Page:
Morton's neuroma can be incredibly painful. Treatments like wearing splints, icing your foot, and switching to wide-toe shoes may offer some relief for a while, but when these treatments stop keeping you comfortable, the next step is usually foot surgery. Thankfully, this is a rather routine procedure that most podiatric surgeons have performed many times. Once you know what to expect, you can proceed with confidence, knowing your foot pain is about to be alleviated.
How do you prepare for surgery?
Generally, before you are scheduled for surgery, you will have an in-depth consultation with the podiatrist who is going to perform the operation. During this consultation, they will likely examine images of your foot's internal structure and talk with you about the exact surgical approach they are going to take. They'll also give you some instructions for preparing in the days leading up to surgery. Morton's neuroma surgeries are usually performed under general anesthesia, which means you'll need to fast overnight before your surgery. You may also need to stop taking certain medications, such as anti-clotting medications and beta-blockers.
How is the procedure performed?
There are actually two different procedures that are routinely used for Morton's neuroma. The first is called nerve decompression surgery. In this procedure, the surgeon removes the swollen tissues around your nerve, which relieves pressure on the nerve, thereby putting an end to your neuroma symptoms.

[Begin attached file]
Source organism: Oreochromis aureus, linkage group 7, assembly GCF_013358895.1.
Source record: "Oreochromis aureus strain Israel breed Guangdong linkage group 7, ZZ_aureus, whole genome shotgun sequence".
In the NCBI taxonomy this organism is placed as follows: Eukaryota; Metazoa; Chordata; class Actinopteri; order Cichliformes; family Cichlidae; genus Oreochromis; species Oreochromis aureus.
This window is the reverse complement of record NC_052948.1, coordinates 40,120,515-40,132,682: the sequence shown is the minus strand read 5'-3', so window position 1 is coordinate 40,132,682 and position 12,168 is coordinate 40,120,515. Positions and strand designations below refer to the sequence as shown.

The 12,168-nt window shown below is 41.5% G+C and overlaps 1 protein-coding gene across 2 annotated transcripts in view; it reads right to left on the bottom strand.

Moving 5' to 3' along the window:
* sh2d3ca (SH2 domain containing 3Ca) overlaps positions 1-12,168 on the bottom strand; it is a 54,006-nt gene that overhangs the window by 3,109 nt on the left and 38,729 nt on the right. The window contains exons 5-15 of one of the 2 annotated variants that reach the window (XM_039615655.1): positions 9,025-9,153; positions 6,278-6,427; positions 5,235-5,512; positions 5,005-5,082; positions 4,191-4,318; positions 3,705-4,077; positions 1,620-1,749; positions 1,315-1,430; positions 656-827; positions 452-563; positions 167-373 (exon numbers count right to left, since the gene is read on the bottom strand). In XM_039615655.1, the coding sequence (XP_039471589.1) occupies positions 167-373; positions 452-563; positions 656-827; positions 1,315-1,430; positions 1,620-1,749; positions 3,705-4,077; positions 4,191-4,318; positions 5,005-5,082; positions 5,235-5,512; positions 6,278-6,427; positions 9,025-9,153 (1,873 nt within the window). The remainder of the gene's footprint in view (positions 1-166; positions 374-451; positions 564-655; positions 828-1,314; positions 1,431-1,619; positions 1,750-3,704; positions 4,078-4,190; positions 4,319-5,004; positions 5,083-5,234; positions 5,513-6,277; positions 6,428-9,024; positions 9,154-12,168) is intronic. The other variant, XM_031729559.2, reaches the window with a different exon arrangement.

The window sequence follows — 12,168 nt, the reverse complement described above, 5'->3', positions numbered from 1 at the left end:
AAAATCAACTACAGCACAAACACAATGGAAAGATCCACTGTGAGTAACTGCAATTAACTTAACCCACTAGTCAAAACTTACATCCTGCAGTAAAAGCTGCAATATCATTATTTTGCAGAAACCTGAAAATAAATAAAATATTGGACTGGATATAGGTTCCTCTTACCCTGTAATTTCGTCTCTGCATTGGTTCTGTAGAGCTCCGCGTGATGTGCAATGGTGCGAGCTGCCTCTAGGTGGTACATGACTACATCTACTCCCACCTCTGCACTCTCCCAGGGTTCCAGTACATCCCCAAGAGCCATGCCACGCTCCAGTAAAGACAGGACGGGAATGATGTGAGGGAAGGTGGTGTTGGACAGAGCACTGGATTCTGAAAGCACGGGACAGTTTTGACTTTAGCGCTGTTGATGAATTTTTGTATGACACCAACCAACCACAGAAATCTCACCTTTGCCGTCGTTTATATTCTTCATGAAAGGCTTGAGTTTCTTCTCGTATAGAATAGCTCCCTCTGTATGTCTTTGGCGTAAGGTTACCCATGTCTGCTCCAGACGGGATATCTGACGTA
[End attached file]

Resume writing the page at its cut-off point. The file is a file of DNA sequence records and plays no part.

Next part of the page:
The second procedure is called a neurectomy. It involves actually removing the inflamed, irritated nerve. This procedure is typically only done if the nerve itself is very swollen and damaged, and if it's suspected that decompressing the nerve alone won't give you enough relief.
Your podiatrist will tell you which procedure they play to use prior to your surgery. Either way, you won't be aware of what's happening since you're under anesthesia. When you wake up, your foot will be wrapped up, and after being put in a boot, you can return home to recover. (Some patients do stay overnight in the hospital before being sent home.)
How long does recovery take?
The recovery process for Morton's neuroma surgery can be a bit challenging, but with your doctor's guidance, you will make it through! You'll need to stay off of your foot for a couple of weeks, and then wear a boot and walk very gingerly for another month or two. Most patients can return to full, weight-bearing exercise and the line about 2 or 3 months after surgery.
Morton's neuroma can be incredibly painful, but you do not have to allow it to run your life. Opt for surgery; relief is just around the corner.